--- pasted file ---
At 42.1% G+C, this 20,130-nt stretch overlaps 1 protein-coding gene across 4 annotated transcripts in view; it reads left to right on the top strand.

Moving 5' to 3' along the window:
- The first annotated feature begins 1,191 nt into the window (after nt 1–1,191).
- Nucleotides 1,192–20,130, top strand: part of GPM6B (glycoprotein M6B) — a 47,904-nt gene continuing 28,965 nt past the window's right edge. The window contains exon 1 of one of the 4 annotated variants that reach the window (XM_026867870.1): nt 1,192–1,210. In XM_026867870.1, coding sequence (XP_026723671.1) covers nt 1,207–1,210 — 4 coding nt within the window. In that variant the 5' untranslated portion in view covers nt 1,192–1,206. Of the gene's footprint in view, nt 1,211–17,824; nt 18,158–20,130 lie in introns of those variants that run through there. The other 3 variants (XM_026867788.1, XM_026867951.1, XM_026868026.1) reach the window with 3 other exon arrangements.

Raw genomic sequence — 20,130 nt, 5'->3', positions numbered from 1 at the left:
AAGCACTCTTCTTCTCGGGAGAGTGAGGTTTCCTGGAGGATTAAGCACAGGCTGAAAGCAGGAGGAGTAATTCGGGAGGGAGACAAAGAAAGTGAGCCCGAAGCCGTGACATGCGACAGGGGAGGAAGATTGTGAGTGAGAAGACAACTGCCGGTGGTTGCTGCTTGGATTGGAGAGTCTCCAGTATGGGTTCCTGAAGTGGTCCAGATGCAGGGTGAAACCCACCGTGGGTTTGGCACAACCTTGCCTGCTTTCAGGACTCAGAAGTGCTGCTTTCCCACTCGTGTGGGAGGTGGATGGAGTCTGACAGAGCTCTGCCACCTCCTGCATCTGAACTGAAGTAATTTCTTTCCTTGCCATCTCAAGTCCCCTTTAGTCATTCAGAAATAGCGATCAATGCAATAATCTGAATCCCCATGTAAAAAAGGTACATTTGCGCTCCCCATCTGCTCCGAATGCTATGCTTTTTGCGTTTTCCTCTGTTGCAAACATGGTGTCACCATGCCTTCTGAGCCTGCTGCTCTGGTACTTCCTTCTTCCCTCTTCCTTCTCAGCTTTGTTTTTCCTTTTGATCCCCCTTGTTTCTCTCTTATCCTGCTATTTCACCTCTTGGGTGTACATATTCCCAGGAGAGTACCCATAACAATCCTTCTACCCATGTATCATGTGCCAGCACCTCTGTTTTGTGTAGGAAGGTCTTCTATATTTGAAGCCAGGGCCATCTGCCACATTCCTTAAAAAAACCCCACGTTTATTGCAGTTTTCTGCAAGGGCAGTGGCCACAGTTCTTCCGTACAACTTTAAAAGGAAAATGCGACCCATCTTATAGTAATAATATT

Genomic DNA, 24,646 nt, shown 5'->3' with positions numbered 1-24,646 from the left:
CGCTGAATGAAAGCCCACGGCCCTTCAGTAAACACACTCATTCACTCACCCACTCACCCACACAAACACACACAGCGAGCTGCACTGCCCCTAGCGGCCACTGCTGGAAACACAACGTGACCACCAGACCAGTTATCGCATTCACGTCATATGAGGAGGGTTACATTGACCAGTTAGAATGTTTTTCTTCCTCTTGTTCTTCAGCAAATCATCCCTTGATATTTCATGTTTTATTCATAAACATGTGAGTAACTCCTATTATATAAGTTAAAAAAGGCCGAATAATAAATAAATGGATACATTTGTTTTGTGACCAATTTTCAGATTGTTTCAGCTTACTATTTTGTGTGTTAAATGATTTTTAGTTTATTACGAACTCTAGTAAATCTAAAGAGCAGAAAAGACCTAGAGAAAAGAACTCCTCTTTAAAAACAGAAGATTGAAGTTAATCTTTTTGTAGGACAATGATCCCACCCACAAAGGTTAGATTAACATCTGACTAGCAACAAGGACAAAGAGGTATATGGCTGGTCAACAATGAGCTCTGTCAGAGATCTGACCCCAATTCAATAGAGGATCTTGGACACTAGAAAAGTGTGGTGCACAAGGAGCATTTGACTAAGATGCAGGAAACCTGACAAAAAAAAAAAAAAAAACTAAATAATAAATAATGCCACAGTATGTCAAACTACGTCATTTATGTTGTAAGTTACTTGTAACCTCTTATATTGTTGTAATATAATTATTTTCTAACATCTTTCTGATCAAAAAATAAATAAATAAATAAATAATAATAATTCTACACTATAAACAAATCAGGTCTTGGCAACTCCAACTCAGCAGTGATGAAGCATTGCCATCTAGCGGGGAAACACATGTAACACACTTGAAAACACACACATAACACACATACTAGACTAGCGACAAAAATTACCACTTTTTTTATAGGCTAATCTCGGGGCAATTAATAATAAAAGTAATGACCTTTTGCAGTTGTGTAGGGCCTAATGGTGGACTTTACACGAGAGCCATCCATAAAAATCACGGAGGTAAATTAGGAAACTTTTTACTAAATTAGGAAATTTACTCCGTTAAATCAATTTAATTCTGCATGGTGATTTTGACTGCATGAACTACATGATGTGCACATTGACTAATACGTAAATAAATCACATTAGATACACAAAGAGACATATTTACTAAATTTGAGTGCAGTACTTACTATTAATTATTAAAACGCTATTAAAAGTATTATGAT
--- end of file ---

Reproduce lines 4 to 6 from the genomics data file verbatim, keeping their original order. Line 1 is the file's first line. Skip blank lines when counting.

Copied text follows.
- Nucleotides 1,192–20,130, top strand: part of GPM6B (glycoprotein M6B) — a 47,904-nt gene continuing 28,965 nt past the window's right edge. The window contains exon 1 of one of the 4 annotated variants that reach the window (XM_026867870.1): nt 1,192–1,210. In XM_026867870.1, coding sequence (XP_026723671.1) covers nt 1,207–1,210 — 4 coding nt within the window. In that variant the 5' untranslated portion in view covers nt 1,192–1,206. Of the gene's footprint in view, nt 1,211–17,824; nt 18,158–20,130 lie in introns of those variants that run through there. The other 3 variants (XM_026867788.1, XM_026867951.1, XM_026868026.1) reach the window with 3 other exon arrangements.

Raw genomic sequence — 20,130 nt, 5'->3', positions numbered from 1 at the left:
AAGCACTCTTCTTCTCGGGAGAGTGAGGTTTCCTGGAGGATTAAGCACAGGCTGAAAGCAGGAGGAGTAATTCGGGAGGGAGACAAAGAAAGTGAGCCCGAAGCCGTGACATGCGACAGGGGAGGAAGATTGTGAGTGAGAAGACAACTGCCGGTGGTTGCTGCTTGGATTGGAGAGTCTCCAGTATGGGTTCCTGAAGTGGTCCAGATGCAGGGTGAAACCCACCGTGGGTTTGGCACAACCTTGCCTGCTTTCAGGACTCAGAAGTGCTGCTTTCCCACTCGTGTGGGAGGTGGATGGAGTCTGACAGAGCTCTGCCACCTCCTGCATCTGAACTGAAGTAATTTCTTTCCTTGCCATCTCAAGTCCCCTTTAGTCATTCAGAAATAGCGATCAATGCAATAATCTGAATCCCCATGTAAAAAAGGTACATTTGCGCTCCCCATCTGCTCCGAATGCTATGCTTTTTGCGTTTTCCTCTGTTGCAAACATGGTGTCACCATGCCTTCTGAGCCTGCTGCTCTGGTACTTCCTTCTTCCCTCTTCCTTCTCAGCTTTGTTTTTCCTTTTGATCCCCCTTGTTTCTCTCTTATCCTGCTATTTCACCTCTTGGGTGTACATATTCCCAGGAGAGTACCCATAACAATCCTTCTACCCATGTATCATGTGCCAGCACCTCTGTTTTGTGTAGGAAGGTCTTCTATATTTGAAGCCAGGGCCATCTGCCACATTCCTTAAAAAAACCCCACGTTTATTGCAGTTTTCTGCAAGGGCAGTGGCCACAGTTCTTCCGTACAACTTTAAAAGGAAAATGCGACCCATCTTATAGTAATAATATT